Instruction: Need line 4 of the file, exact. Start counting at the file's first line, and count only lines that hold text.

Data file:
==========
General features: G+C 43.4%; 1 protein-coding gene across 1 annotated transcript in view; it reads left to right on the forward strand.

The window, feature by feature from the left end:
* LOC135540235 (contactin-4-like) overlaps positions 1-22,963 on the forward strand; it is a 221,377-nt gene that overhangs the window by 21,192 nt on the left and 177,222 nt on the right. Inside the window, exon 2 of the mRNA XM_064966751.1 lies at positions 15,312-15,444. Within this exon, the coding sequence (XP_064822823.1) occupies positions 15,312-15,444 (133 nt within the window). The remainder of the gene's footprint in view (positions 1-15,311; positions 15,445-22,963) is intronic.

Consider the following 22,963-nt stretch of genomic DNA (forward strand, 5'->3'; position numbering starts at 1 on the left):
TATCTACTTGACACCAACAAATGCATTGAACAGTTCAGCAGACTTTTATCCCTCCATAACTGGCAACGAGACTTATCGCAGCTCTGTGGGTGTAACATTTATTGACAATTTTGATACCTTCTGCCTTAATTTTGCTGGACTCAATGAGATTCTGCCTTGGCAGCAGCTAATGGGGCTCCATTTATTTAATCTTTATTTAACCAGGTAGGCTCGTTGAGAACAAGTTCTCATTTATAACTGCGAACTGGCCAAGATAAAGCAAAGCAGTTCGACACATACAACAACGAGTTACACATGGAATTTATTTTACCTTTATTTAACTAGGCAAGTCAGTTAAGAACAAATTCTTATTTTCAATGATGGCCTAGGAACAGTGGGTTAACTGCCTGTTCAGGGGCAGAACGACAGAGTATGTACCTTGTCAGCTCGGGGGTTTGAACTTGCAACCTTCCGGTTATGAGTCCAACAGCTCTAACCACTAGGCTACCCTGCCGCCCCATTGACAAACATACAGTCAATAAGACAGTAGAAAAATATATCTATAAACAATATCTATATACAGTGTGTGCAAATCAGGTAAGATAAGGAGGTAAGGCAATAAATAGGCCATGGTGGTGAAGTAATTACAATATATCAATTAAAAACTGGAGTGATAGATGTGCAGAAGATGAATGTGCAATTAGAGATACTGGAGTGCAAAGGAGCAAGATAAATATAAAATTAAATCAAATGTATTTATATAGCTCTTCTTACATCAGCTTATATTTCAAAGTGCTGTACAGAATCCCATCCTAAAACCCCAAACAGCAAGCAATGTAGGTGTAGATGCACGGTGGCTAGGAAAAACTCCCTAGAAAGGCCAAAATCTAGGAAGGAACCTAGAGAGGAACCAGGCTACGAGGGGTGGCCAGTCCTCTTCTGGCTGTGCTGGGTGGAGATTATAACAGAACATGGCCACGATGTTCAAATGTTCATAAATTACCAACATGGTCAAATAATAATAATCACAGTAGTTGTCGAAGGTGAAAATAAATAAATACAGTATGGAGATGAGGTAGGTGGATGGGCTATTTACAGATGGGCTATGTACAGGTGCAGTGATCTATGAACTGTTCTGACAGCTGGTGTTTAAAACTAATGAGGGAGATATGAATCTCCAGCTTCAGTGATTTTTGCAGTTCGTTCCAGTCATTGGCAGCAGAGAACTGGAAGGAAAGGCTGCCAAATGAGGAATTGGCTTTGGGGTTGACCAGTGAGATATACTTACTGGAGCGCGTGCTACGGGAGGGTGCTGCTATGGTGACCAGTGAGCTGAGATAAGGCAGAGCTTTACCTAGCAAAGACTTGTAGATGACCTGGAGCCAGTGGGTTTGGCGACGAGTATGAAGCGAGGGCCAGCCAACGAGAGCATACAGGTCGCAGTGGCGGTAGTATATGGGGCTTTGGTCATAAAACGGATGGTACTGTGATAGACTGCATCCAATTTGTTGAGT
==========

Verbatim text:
Consider the following 22,963-nt stretch of genomic DNA (forward strand, 5'->3'; position numbering starts at 1 on the left):